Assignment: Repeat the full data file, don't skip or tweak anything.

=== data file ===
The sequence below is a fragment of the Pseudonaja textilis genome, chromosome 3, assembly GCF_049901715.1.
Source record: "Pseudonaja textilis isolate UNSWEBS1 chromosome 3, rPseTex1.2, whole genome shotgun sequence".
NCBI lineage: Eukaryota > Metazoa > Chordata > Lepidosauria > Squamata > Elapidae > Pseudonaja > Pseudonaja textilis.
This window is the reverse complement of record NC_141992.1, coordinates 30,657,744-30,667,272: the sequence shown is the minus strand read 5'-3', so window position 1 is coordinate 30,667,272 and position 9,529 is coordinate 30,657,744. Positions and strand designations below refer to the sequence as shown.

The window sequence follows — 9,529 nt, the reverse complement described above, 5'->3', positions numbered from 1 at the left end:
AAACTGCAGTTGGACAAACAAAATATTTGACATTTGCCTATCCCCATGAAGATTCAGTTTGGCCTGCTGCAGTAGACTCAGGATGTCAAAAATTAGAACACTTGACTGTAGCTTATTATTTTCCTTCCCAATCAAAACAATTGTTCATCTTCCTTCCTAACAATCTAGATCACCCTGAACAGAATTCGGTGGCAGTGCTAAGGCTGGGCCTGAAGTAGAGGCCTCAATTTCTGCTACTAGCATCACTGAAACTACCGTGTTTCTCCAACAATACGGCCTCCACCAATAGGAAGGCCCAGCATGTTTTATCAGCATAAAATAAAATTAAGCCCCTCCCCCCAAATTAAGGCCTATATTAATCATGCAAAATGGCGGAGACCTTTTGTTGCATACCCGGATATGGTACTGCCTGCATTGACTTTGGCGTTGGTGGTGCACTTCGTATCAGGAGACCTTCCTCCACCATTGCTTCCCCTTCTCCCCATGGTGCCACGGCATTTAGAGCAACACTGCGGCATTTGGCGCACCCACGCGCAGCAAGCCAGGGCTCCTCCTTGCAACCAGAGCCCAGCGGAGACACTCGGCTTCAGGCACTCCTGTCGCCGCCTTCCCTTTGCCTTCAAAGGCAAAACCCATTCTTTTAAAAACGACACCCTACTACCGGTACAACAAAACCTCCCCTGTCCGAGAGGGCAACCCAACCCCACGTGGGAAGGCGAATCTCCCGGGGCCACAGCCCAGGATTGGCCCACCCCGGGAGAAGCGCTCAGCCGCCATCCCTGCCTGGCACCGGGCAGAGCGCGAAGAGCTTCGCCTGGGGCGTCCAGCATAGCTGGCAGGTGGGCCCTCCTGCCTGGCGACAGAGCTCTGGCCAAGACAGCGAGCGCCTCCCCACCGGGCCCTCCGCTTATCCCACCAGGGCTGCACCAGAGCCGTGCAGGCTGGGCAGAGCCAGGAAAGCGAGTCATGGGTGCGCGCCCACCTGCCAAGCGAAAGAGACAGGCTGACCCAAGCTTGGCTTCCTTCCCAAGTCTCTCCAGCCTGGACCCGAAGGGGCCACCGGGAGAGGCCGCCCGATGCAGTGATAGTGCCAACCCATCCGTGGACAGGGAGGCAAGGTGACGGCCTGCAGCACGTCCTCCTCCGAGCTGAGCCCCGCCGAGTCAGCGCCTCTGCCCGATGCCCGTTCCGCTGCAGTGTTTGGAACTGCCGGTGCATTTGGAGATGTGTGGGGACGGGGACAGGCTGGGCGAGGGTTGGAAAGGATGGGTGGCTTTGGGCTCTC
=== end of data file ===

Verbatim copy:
The sequence below is a fragment of the Pseudonaja textilis genome, chromosome 3, assembly GCF_049901715.1.
Source record: "Pseudonaja textilis isolate UNSWEBS1 chromosome 3, rPseTex1.2, whole genome shotgun sequence".
NCBI lineage: Eukaryota > Metazoa > Chordata > Lepidosauria > Squamata > Elapidae > Pseudonaja > Pseudonaja textilis.
This window is the reverse complement of record NC_141992.1, coordinates 30,657,744-30,667,272: the sequence shown is the minus strand read 5'-3', so window position 1 is coordinate 30,667,272 and position 9,529 is coordinate 30,657,744. Positions and strand designations below refer to the sequence as shown.

The window sequence follows — 9,529 nt, the reverse complement described above, 5'->3', positions numbered from 1 at the left end:
AAACTGCAGTTGGACAAACAAAATATTTGACATTTGCCTATCCCCATGAAGATTCAGTTTGGCCTGCTGCAGTAGACTCAGGATGTCAAAAATTAGAACACTTGACTGTAGCTTATTATTTTCCTTCCCAATCAAAACAATTGTTCATCTTCCTTCCTAACAATCTAGATCACCCTGAACAGAATTCGGTGGCAGTGCTAAGGCTGGGCCTGAAGTAGAGGCCTCAATTTCTGCTACTAGCATCACTGAAACTACCGTGTTTCTCCAACAATACGGCCTCCACCAATAGGAAGGCCCAGCATGTTTTATCAGCATAAAATAAAATTAAGCCCCTCCCCCCAAATTAAGGCCTATATTAATCATGCAAAATGGCGGAGACCTTTTGTTGCATACCCGGATATGGTACTGCCTGCATTGACTTTGGCGTTGGTGGTGCACTTCGTATCAGGAGACCTTCCTCCACCATTGCTTCCCCTTCTCCCCATGGTGCCACGGCATTTAGAGCAACACTGCGGCATTTGGCGCACCCACGCGCAGCAAGCCAGGGCTCCTCCTTGCAACCAGAGCCCAGCGGAGACACTCGGCTTCAGGCACTCCTGTCGCCGCCTTCCCTTTGCCTTCAAAGGCAAAACCCATTCTTTTAAAAACGACACCCTACTACCGGTACAACAAAACCTCCCCTGTCCGAGAGGGCAACCCAACCCCACGTGGGAAGGCGAATCTCCCGGGGCCACAGCCCAGGATTGGCCCACCCCGGGAGAAGCGCTCAGCCGCCATCCCTGCCTGGCACCGGGCAGAGCGCGAAGAGCTTCGCCTGGGGCGTCCAGCATAGCTGGCAGGTGGGCCCTCCTGCCTGGCGACAGAGCTCTGGCCAAGACAGCGAGCGCCTCCCCACCGGGCCCTCCGCTTATCCCACCAGGGCTGCACCAGAGCCGTGCAGGCTGGGCAGAGCCAGGAAAGCGAGTCATGGGTGCGCGCCCACCTGCCAAGCGAAAGAGACAGGCTGACCCAAGCTTGGCTTCCTTCCCAAGTCTCTCCAGCCTGGACCCGAAGGGGCCACCGGGAGAGGCCGCCCGATGCAGTGATAGTGCCAACCCATCCGTGGACAGGGAGGCAAGGTGACGGCCTGCAGCACGTCCTCCTCCGAGCTGAGCCCCGCCGAGTCAGCGCCTCTGCCCGATGCCCGTTCCGCTGCAGTGTTTGGAACTGCCGGTGCATTTGGAGATGTGTGGGGACGGGGACAGGCTGGGCGAGGGTTGGAAAGGATGGGTGGCTTTGGGCTCTC